A hidden gem on New York City's west side, Hudson River Park includes more than 500 acres of protected urban parkland. Find a range of activities to enjoy, from riding the park's carousel to playing pickup basketball. Perhaps the best choice is a stroll or bike ride, since the park boasts four miles of waterfront.The Basics
Hudson River Park is expansive, running from Chambers Street in Lower Manhattan to West 59th Street, off Columbus Circle. The park offers recreational areas, bike paths, sports facilities, and dog parks. Because of its size, many guided neighborhood tours pass by or through it. Bike (or e-bike) tours are ideal, since you can cover the park's waterfront quickly on protected cycling paths. Things to Know Before You Go
How to Get There
- Hudson River Park is the longest riverfront park in the US, and includes a greenway—a dedicated area for walking and biking.
- Kids enjoy the playground at Waterside Park on 24th Street.
- Sports fans should check out Chelsea Piers to try skating or hitting balls at the batting cages.
- Glimpse the park from the water on a Hudson River cruise; tours are typically offered throughout the day, and some provide drinks and dinner.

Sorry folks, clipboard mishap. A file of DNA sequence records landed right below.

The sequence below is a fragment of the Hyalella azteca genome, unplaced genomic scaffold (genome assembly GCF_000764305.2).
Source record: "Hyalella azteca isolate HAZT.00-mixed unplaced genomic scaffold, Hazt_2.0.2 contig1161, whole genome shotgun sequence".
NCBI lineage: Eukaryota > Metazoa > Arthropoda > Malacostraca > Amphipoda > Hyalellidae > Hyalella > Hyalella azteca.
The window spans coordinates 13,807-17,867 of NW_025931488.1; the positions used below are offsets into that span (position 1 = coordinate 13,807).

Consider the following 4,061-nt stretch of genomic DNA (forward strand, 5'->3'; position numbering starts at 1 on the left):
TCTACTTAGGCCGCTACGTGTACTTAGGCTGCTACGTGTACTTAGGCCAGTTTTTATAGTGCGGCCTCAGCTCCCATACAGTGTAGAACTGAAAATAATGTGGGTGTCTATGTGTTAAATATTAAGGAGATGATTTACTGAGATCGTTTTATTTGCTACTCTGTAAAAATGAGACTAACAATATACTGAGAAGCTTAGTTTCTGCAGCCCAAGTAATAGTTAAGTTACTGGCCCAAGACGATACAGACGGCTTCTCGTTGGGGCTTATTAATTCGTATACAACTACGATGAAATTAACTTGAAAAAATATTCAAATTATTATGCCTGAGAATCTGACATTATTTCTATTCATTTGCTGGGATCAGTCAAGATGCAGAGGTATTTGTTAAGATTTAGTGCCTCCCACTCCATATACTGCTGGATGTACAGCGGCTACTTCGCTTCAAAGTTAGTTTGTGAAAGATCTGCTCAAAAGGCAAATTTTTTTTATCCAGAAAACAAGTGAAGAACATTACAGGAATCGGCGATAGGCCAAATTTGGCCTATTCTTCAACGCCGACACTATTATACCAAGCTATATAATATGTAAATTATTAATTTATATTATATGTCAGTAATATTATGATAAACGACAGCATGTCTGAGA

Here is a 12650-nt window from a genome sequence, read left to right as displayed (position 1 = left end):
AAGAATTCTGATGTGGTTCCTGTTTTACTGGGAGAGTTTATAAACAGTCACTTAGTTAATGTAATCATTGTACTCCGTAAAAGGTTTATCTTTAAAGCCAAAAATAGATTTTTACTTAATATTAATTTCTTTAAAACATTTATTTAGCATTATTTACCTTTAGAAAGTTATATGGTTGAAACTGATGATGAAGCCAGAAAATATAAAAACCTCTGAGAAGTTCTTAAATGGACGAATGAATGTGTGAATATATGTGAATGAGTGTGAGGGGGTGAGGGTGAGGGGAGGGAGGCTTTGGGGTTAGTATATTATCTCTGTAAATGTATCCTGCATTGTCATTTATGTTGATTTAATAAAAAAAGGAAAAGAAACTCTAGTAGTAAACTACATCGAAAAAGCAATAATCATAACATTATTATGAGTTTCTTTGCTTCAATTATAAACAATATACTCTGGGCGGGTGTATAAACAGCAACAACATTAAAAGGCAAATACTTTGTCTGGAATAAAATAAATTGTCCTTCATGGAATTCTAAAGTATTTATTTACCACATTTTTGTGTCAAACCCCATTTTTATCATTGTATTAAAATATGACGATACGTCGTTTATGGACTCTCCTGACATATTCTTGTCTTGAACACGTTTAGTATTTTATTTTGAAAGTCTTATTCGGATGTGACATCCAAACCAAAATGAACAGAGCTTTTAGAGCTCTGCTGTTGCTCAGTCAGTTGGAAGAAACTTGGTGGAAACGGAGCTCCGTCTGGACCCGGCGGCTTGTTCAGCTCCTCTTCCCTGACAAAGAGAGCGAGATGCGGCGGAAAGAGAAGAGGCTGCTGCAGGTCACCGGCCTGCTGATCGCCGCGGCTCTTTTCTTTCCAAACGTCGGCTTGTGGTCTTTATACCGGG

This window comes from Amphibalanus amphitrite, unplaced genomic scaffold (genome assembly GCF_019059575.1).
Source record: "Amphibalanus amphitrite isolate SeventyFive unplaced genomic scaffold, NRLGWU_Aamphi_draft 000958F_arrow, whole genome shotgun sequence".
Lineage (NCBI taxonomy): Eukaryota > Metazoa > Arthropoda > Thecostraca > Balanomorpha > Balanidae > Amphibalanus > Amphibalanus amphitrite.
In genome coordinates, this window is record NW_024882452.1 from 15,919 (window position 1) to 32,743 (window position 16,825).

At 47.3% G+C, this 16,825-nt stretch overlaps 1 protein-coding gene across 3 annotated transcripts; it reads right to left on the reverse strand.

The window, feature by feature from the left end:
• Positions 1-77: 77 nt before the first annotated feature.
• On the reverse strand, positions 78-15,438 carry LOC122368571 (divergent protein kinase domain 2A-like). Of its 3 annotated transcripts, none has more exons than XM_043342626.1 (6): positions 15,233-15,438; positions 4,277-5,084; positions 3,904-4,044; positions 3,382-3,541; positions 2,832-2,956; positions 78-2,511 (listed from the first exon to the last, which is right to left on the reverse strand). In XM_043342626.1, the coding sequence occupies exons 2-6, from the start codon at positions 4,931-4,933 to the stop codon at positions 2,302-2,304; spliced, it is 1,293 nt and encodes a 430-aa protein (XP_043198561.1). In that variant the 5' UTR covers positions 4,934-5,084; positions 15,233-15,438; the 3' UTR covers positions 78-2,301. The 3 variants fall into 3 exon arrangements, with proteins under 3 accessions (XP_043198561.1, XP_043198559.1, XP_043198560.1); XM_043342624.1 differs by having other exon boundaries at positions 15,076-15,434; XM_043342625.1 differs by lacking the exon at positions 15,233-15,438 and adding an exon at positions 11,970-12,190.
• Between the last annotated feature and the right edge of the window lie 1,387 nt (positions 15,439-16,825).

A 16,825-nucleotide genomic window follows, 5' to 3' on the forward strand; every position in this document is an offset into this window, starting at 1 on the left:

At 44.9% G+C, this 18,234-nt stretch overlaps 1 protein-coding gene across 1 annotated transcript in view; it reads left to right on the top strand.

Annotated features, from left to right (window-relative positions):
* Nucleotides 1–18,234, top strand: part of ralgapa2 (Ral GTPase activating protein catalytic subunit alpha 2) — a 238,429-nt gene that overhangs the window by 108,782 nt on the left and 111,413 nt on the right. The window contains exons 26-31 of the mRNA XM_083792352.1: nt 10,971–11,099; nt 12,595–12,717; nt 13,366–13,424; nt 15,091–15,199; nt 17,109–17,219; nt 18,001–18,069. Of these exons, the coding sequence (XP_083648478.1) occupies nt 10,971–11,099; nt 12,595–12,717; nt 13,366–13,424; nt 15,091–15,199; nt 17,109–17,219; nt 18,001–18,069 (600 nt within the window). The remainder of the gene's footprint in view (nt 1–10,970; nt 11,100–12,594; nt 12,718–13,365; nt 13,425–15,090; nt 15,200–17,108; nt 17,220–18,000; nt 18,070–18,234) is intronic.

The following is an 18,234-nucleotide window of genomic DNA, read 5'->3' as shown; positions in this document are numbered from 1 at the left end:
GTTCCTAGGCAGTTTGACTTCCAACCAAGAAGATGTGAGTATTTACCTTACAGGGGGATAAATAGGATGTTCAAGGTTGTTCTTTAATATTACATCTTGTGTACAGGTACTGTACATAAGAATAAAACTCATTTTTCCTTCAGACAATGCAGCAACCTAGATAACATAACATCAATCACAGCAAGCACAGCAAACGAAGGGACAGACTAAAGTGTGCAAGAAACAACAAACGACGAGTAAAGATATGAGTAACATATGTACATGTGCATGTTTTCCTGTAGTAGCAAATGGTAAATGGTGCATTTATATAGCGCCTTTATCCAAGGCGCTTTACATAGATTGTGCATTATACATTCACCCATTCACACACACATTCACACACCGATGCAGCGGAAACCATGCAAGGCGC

Hudson River Park covers a long swath of Manhattan, from Greenwich Village to Midtown West. Through you can pop in at several locations, your best bet is starting near the south end. Arrive at 40 Hudson River Greenway via subway. Take the 1 or 2 train to Houston Street. Alternatively, you can take the A, B, C, D, E, or F trains to West 4 Street-Washington Square.When to Get There
Most public areas of the park close daily at 1am, and playgrounds close at dusk, but the bike path remains open to cyclists 24 hours a day. The park is an ideal place to soak up the sun in June, July, and August. In winter, expect winds blowing off the Hudson, so dress for cold weather. To avoid the crowds, come during the week—the park is busiest on Saturday and Sunday.
Where to View Public Art
Find numerous sculptures on display in Hudson River Park. Highlights include a monument to the LGBTQ community, located on 12th Street, and Long Time
, a working water wheel at 26th Street. For a taste of history, check out the 1960s ceramic mural inside Pier 40, created by artist Frank Nix, which calls back to the era when Holland-America line ships departed the terminal.